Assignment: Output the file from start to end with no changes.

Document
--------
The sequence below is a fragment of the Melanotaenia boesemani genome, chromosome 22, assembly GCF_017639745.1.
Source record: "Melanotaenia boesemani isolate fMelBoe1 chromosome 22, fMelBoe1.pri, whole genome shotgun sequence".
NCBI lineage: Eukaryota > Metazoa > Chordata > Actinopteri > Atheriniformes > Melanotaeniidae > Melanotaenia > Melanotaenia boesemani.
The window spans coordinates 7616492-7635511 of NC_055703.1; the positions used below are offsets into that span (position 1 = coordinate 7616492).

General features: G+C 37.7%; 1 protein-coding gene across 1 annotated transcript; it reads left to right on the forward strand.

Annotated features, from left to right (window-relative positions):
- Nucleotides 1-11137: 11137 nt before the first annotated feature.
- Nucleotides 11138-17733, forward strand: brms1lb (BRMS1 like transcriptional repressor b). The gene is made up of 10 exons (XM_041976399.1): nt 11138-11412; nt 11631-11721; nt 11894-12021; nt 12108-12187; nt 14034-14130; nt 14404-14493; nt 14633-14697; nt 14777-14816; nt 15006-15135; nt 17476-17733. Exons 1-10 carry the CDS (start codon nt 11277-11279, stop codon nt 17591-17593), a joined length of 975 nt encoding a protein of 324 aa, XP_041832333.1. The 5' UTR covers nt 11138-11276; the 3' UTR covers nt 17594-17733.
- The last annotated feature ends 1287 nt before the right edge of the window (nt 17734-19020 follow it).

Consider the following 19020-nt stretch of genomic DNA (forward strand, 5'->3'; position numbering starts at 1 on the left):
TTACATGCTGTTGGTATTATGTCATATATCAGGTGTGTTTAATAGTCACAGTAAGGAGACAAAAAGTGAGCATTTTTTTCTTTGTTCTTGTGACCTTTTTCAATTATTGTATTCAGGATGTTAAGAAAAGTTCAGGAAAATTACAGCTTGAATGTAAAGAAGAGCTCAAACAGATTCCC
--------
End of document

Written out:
The sequence below is a fragment of the Melanotaenia boesemani genome, chromosome 22, assembly GCF_017639745.1.
Source record: "Melanotaenia boesemani isolate fMelBoe1 chromosome 22, fMelBoe1.pri, whole genome shotgun sequence".
NCBI lineage: Eukaryota > Metazoa > Chordata > Actinopteri > Atheriniformes > Melanotaeniidae > Melanotaenia > Melanotaenia boesemani.
The window spans coordinates 7616492-7635511 of NC_055703.1; the positions used below are offsets into that span (position 1 = coordinate 7616492).

General features: G+C 37.7%; 1 protein-coding gene across 1 annotated transcript; it reads left to right on the forward strand.

Annotated features, from left to right (window-relative positions):
- Nucleotides 1-11137: 11137 nt before the first annotated feature.
- Nucleotides 11138-17733, forward strand: brms1lb (BRMS1 like transcriptional repressor b). The gene is made up of 10 exons (XM_041976399.1): nt 11138-11412; nt 11631-11721; nt 11894-12021; nt 12108-12187; nt 14034-14130; nt 14404-14493; nt 14633-14697; nt 14777-14816; nt 15006-15135; nt 17476-17733. Exons 1-10 carry the CDS (start codon nt 11277-11279, stop codon nt 17591-17593), a joined length of 975 nt encoding a protein of 324 aa, XP_041832333.1. The 5' UTR covers nt 11138-11276; the 3' UTR covers nt 17594-17733.
- The last annotated feature ends 1287 nt before the right edge of the window (nt 17734-19020 follow it).

Consider the following 19020-nt stretch of genomic DNA (forward strand, 5'->3'; position numbering starts at 1 on the left):
TTACATGCTGTTGGTATTATGTCATATATCAGGTGTGTTTAATAGTCACAGTAAGGAGACAAAAAGTGAGCATTTTTTTCTTTGTTCTTGTGACCTTTTTCAATTATTGTATTCAGGATGTTAAGAAAAGTTCAGGAAAATTACAGCTTGAATGTAAAGAAGAGCTCAAACAGATTCCC